For the sauce he uses a traditional Barbadian base, which includes mustard, turmeric, scotch bell peppers, salt and vinegar. He then adds horseradish to the mix. He also noticed that most store bought sauces have cornstarch, which gave an off flavor to the product. He wanted to create something as clean and sustainable as possible. His solution to maintain the sauce’s thickness was simply to add onions. “I like full flavors,” he said. “ And another thing about Barbadian food is that we really love onions, we cook with raw onions, powder onions, pickled onions.” It seemed like a natural solution for his problem.
He makes his sauce in a commercial kitchen that he shares with two friends of his who coincidentally decided to make a tomato sauce, called City Saucery, around the same time. They suggested he shared their kitchen with him and the friendship evolved into a mentorship. “I call them my fairy saucefathers.” He laughs, “it’s all handmade love, two queens and a drag!”
This whole adventure would’ve not been possible either without Dominique, his business partner and best friend. They met while studying at Parson’s School of Design about 10 years ago in New York City.
The hot sauce is a real teamwork. They go back and forth on decisions regarding branding and packaging but Dominique has the final say when it comes to anything related to graphic design. “He is a creative genius in that way.” Basing his hot sauce on his drag character came from a very conscious decision to bridge the gap between day and night. When he was performing as a drag queen, Springer would often work at the same time in restaurants so there was always this connection between performance and food. “It was food during the day and performance at night, I now have found a way to bring them together.”
The name Shaquanda is a way to honor the girls he went to school with and who had his back when he was growing up as a queer man from a minority. His drag character all together is a way to recognize the women who mattered in his life. “Shaquanda is a celebration of my childhood friends which are the ones who saved me. They are the home girls who took the time to take care of me. You know I went to school with a Shaquanda, I went to school with a Laquanda and Layisha, Tashika. All these powerful young girls who were strong, sassy, nerdy, rambunctious, etc…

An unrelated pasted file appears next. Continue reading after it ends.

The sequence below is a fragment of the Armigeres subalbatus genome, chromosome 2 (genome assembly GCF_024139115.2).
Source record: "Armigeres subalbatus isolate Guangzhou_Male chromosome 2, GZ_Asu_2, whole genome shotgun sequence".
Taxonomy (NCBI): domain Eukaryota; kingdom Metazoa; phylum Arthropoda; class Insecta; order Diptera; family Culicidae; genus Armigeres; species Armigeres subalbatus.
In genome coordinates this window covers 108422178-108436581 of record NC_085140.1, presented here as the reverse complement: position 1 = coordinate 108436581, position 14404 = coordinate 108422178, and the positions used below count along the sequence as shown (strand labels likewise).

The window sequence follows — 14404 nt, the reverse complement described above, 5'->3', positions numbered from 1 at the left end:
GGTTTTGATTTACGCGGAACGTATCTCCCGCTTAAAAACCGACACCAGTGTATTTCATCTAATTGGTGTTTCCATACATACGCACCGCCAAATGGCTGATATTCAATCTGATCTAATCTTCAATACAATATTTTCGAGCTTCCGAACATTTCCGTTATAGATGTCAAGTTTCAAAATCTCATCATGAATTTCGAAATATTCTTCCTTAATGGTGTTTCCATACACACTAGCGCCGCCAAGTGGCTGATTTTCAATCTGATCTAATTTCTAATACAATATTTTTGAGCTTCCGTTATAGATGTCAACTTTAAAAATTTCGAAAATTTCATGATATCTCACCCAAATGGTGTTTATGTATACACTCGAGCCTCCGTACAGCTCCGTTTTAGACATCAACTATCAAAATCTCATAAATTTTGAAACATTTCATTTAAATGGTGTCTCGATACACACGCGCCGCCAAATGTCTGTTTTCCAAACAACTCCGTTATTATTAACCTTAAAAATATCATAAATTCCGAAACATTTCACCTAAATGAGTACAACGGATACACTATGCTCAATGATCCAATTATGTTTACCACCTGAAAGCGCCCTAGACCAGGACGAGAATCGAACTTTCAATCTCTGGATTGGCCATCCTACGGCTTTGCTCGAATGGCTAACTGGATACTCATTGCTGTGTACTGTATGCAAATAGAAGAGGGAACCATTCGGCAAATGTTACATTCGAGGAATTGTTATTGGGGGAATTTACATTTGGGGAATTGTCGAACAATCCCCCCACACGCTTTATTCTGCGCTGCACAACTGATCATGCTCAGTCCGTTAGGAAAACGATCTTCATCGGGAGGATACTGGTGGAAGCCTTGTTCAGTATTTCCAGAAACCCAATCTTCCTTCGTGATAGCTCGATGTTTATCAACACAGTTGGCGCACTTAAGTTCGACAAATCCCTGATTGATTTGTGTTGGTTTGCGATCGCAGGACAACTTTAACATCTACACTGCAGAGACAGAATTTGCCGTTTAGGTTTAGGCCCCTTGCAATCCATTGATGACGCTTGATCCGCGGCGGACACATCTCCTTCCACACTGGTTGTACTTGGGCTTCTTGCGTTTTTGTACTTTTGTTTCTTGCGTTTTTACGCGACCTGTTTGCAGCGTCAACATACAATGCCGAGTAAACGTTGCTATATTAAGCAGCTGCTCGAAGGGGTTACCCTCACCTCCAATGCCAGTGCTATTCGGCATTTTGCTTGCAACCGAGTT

“It was food during the day and performance at night, I now have found a way to bring them together.”
Going into drag, I wanted to emulate a history of fucking with gender so I took parts of these childhood memories, parts of where I came from and created this subverted character of Shaquanda.”The character, which started off as ratchet and sassy, eventually evolved into more of a celebration of the women who inspired him, especially his grandmother. “I have memories of this matriarch in the kitchen, and I wondered how can I emulate it, make fun of it, celebrate it and tell a story with it.” The character moved from night to day.
In the future Springer wants to continue to develop his business. Hopefully by the end of the year he will be able to leave his second job and work full time on Shaquanda’s hot sauce. He is already on the verge of launching three variations of the sauce, Original, No Shade and Sassy. While other hot sauces vary in level of spiciness, he wants to create a variation of flavors. “Shaquanda hot pepper sauce is more an all purpose sauce with earthy notes. No Shade is more vegetable heavy and Sassy is like a milder more rounded sauce that is perfect for fish or seafood.”
One of his priorities is also to make his product as sustainable as possible. At Parson’s he studies Integrated Design, which basically meant taking different art and design fields and connecting them to sustainability. He is already applying some of this knowledge to his product, for example by using a glass bottle, having a wrapper that is bio degradable, using ingredients that are as clean as possible but he would like to find ways to push this even further.
In the end, Shaquanda’s hot sauce is more than just a food product; it is Springer’s way of trying to make a positive impact on a rather one-dimensional racial and gender landscape. “I want to inject queer culture to food culture to increase visibility and hopefully acceptance. My dream is that maybe some kids will feel represented, will have something to relate to and will feel confident in whom they are. That’s where I am with this product.”